To what extent did you refer to traditional bestiaries when coming up with Bestiaire

It was just a way to explain to my team what I wanted. In the beginning, when you say want to go in a zoo but don’t have a script, you still need to use some words. So I talked about these books, which were about how not to forget what an animal looked like, because there was no photography at that time, and under that animal there was a moral about life. So I said, “Let’s make it a sort of book, but there won’t be a moral to it.”

Still, it’s impossible to watch the film without having moral reflections.

[Laughs] Yes, that’s true. I wouldn’t say that the film is bigger than what I intended, but it’s certainly surprising to see how much darker it is. I went to that place without any intention of showing someone who is diabolical, or a situation that is shocking, or anything. I just asked myself: what is a zoo? For me, is a zoo a sad place? No. For me, is it a cruel place? No. So, what is a zoo for me? It’s an absurd place. You go there and you pay money to look at animals – it’s like an absurd ballet. So I thought, ‘Let’s make a film that’s going to be a sort of absurd song.’ But for a lot of people the film is sad, for a lot of people the film is shocking, for a lot of people it’s a pamphlet against zoos. Of course here and there you can feel the shots are telling you something, but I don’t want to be the one telling you what to think – as a director I’m ready to take all interpretations.

What are some of the more interesting interpretations you’ve received?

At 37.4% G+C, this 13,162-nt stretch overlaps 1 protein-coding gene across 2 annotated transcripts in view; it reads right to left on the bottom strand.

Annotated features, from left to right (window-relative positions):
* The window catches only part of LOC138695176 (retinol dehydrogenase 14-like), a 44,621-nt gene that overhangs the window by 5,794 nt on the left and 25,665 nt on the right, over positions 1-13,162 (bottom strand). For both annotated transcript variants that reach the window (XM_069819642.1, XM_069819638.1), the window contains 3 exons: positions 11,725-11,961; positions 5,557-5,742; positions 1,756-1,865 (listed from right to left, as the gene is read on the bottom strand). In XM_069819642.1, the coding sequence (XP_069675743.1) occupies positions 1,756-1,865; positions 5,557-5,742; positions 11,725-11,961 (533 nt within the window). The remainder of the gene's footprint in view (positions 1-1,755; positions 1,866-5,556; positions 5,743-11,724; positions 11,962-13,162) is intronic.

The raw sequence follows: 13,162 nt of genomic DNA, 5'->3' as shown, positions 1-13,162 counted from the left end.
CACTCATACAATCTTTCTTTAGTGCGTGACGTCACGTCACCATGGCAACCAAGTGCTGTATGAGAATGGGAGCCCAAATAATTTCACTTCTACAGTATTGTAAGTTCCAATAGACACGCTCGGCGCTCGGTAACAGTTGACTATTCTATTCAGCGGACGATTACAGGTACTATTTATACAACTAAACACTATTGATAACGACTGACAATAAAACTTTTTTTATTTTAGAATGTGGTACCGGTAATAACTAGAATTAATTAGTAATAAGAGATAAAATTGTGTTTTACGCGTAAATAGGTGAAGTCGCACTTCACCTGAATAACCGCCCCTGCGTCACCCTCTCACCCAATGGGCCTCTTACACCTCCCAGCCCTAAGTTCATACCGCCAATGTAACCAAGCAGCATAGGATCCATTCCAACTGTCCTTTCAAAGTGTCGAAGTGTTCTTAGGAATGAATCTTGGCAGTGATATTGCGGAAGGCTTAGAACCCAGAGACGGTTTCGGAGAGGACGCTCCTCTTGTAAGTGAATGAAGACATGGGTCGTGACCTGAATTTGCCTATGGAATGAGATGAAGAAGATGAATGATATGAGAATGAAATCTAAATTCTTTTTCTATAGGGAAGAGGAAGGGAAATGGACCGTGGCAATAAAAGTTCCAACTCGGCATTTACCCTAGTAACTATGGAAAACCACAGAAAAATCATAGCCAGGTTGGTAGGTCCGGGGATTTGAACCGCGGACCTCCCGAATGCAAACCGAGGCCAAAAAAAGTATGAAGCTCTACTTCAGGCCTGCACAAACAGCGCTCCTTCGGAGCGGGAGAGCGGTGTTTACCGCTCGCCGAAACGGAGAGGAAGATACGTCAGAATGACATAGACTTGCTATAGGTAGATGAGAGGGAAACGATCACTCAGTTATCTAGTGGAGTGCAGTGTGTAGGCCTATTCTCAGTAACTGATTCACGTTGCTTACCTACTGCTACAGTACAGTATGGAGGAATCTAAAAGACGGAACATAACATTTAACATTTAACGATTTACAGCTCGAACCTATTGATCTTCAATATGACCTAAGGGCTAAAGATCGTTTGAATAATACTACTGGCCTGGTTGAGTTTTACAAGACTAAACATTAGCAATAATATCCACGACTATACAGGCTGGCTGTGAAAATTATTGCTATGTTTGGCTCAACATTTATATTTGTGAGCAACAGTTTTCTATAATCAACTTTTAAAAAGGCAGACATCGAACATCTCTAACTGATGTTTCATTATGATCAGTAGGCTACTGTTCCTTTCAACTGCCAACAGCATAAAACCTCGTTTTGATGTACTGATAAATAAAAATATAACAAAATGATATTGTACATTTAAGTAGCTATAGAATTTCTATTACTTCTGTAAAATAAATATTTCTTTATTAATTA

A woman at Sundance said, “That film is a horror film, sir. For 70 minutes there’s a sense of menace and I was always feeling that something would happen.” That for me was an amazing compliment, because the sound in the film has been created as a menace somehow. I told my sound editor, “Can you place a menace over the zoo?” That’s why the film for me is not a documentary, it’s more like a fiction, because there’s a desire for fiction. Another woman said, “It’s not a film about animals, it’s a film about an audience watching a film.” [Laughs] That was very interesting; I remember the second screening in Berlin was on an Imax screen, so I told my producer, “We need to stay, it’s an Imax!” There was a guy in front of us – he didn’t know we were the producer and director – and at some point he stopped watching the film and he started looking at everybody’s face in the cinema, for like two minutes! I don’t know what he was looking for. Maybe he thought, ‘Oh, it’s so boring, are people sleeping? Are people smiling, are they shocked, what?’ But he felt it was time to look at people’s faces. [Laughs] I’m about cinema, and I’m about language, and I’m about viewer expectations, so to me those are all compliments, much more than talking about, “Do we need zoos? Are zoos supposed to disappear?” Still, it’s a film with animals, I shouldn’t lie – these animals are my characters, but somehow I think it’s a film about cinema, about the act of viewing.